Happy Passover (my least favorite holiday)

Pure loveliness

At this time of the year, I always wish I had the means to reach whomever set up the counterproductive tradition of combining the Passover chametz hunt with spring cleaning. That, and the founders of the waaaaaay overboard chumrot (unnecessarily tricky practices) like covering all the kitchen surfaces. Hello, aluminum foil, how nice to see you – NOT.

I’d file a collective lawsuit against them or something. Because when I toll the accumulated stress, chaos, frustration, exhaustion, and pangs of hunger of hundreds of thousands of Jewish children unable to get a proper meal in a disordered pre-Passover home, the mental damage is just unimaginable.

Jezreel Valley in spring

If my children grow up and decide to part ways with Jewish tradition, I’m laying the charge at Passover’s door. Yes, it’s that bad. I envy the rich people with holiday homes they can use just during this week.

But, on the up side, this year I managed to lower the level of insanity a tiny bit. I left ALL the bookcases and closets alone (other people in this house who are unhappy about it can roll up their sleeves and get busy – I never told them not to), and in the week before the holiday, I peeled off my scrubbing gloves and went with the kids on a hike through the woods.

Such lovely weather. So many different kinds of vegetation, especially lush after a generously rainy winter. This most beautiful time of the year, totally wasted on cleaning.

Chickens on a stroll

And here is just a random pic of the backyard flock roaming while I was cleaning out their coop. The rooster just showed up out of the blue over a week ago. Isn’t he a handsome boy?

Author: Anna

An Orthodox Jewish wife and mother enjoying a simple life with her family and chickens, somewhere in the hills, in Israel.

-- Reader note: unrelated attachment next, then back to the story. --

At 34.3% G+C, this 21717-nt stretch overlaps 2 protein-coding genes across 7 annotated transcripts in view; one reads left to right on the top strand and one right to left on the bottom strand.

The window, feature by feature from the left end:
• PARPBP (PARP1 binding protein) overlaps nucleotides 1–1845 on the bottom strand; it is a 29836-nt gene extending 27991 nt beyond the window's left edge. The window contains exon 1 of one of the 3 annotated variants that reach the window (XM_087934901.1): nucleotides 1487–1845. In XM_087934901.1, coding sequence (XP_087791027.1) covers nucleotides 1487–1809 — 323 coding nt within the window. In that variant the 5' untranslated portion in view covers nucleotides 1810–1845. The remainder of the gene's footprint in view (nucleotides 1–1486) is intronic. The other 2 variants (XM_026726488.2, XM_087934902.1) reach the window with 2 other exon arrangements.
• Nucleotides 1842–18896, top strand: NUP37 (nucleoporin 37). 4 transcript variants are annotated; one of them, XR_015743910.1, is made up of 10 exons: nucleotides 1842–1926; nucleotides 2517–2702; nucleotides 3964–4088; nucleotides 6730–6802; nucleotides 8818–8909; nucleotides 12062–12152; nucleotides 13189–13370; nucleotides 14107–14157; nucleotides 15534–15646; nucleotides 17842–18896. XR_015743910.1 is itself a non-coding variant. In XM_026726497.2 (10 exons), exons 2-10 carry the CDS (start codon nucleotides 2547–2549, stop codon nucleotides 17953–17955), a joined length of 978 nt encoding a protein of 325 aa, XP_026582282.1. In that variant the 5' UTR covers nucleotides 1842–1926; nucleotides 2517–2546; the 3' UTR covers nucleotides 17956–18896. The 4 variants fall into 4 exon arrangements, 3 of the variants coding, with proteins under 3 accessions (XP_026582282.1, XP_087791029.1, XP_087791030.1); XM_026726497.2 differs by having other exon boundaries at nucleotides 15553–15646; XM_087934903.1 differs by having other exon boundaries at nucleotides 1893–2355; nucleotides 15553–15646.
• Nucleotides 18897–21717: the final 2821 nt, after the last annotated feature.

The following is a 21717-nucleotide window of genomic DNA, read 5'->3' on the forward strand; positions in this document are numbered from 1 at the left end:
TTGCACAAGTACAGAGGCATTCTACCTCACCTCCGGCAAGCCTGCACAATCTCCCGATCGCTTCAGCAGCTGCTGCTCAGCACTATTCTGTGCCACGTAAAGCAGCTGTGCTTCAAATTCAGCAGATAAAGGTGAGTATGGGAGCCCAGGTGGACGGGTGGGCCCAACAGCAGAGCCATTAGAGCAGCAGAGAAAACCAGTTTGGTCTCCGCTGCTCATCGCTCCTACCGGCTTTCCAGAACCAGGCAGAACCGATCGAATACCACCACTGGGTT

9 thoughts on “Happy Passover (my least favorite holiday)”

  1. On Sun, 17 Apr 2022 at 1:24 pm, Domestic Felicity wrote:

    > Anna posted: ” Pure loveliness At this time of the year, I always wish I > had the means to reach whomever set up the counterproductive tradition of > combining the Passover chametz hunt with spring cleaning. That, and the > founders of the waaaaaay overboard chumrot (un” >

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  2. I have to admit to being increasingly half-hearted about dotting all the religious Is and crossing all the religious Ts. Not that I’ve lost my faith, but I just don’t think the details are as important any more. Anyway, happy holiday!

    Liked by 1 person

  3. Hi Anna,

    You (and maybe your kids) might want to look into Sephardic preparation for Passover. It’s much less work (no aluminum foil-covered counters and no chumrot, which I always understood, not so much as “tricky practices” but as “a lot of extra stuff to do for what turns out to be no reason”)!

    I think one iconic message I can give you is the name of the soft matza that was available this year (which Ashkenazim used to eat, too, until the last few hundred years): Matzot Avotenu. Unleavened bread of our forefathers. If you try them and like them, then maybe you might want to learn how to make them yourself (and save a lot of money in the process). Rabbi David Bar-Hayim has videos online about it, starting with this one: https://www.youtube.com/watch?v=A3lkauu3f-k

    I’m not promising that Passover will become your favorite holiday. But you might come to like it better than you do now.

    And may geulah shlemah (complete redemption) come swiftly in our days.

    Liked by 1 person

  4. I’m obviously not Jewish, but I’ve often wondered if G-d really cares about all of this. Some churches have strict rules about what you can and can’t do – no meat on Fridays, and some folks forego it completely during Lent. (The forty days, not counting Sundays, before Easter.) Don’t eat anything before you go to church, etc. If you want to, fine, but so much of what we do is man-made. Life is difficult enough, without our making it worse!

    Liked by 1 person

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